Cubs

Why Cubs believe Williams can return to 2018 form

Cubs

Trevor Williams has perfected the “eyeball smile,” as he put it, scrunching the top of his face to project what his mouth is doing behind a mask. It’s a useful tool when getting to know new teammates and coaches in a pandemic Spring Training.

“It is an interesting dynamic,” Williams said in his first media appearance since the Cubs signed him as free agent, “because I felt like a new kid at school for the first time, but I didn't have the ability to stand in front of the class and introduce myself and shake everybody's hand.”

He expects it’ll be easier when everyone’s wearing jerseys with their last names on their backs.

This will also be the first time in Williams’ MLB career that he’ll pitch wearing a jersey without the Pirates’ name or logo. Williams and the Cubs hope the change will do him good.

The right-hander hasn’t had an ERA of under 5.00 since 2018. That year, Williams cut his ERA to 3.11 with an impressive finish: just 11 runs total in his final 13 starts (1.29 ERA).

“One thing we've been really successful with as a pitching infrastructure is taking guys that can throw multiple pitches – three, four pitches – and have command,” Cubs president of baseball operations Jed Hoyer said. “Williams’ command is really excellent. So, when you look at the success we've had with, obviously, Kyle Hendricks, but even a guy like Alec Mills, we've really been able to game plan incredibly well with a guy like Trevor Williams.”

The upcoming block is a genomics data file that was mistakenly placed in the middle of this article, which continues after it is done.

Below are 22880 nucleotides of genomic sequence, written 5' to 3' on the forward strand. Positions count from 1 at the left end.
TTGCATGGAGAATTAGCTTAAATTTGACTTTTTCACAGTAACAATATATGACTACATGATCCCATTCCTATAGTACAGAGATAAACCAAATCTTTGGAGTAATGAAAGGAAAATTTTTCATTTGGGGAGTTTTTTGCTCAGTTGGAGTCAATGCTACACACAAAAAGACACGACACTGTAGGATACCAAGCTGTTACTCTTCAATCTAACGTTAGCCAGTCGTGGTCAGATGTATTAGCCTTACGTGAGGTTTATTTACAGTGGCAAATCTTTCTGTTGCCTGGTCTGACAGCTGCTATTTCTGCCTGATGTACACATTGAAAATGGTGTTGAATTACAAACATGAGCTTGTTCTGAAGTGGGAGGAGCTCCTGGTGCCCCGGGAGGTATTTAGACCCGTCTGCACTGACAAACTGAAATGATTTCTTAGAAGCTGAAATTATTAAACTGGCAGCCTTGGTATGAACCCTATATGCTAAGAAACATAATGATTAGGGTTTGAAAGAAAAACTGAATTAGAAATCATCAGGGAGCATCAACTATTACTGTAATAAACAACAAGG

Hendricks joined the Cubs as a minor-leaguer in a last-minute trade that sent Ryan Dempster to Texas. He developed into a Cy Young candidate in 2016 and enters this season as the Cubs’ ace.

Mills wasn’t a heralded acquisition either, but after a few spot starts in 2018 and 2019, he cracked the rotation last year as José Quintana landed on the injured list. Mills was one of two MLB pitchers (joining Lucas Giolito) to throw a no-hitter in the shortened 2020 season.

Like Williams, Hendricks and Mills rely on finesse, not velocity.

“He's 28 years old, he's had success in our division,” Hoyer said of Williams, “and it's a really good project for us to get him back to where he was.”

To the pitch lab.

Williams said he’s moving on from his struggles last year (6.18 ERA), but it’s a season he won’t forget.

“The biggest difference is getting away from what made me a good pitcher,” Williams said of the past two seasons. “I lost my identity. I lost a sense of what may be good in terms of pitch selection. Execution really was the main thing as well.”

Coming into this season, and after talking with Cubs pitching coach Tommy Hottovy and his staff, Williams said he already has a clear picture of the adjustments he wants to make.

“They seem so simple because most of the time, fixes are really simple at the end of the day,” Williams said. “But I'm excited to grow from that (2020 experience), I'm excited to hear what Tommy and the staff has to say, and I'm excited to earn the trust of the guys behind me.”

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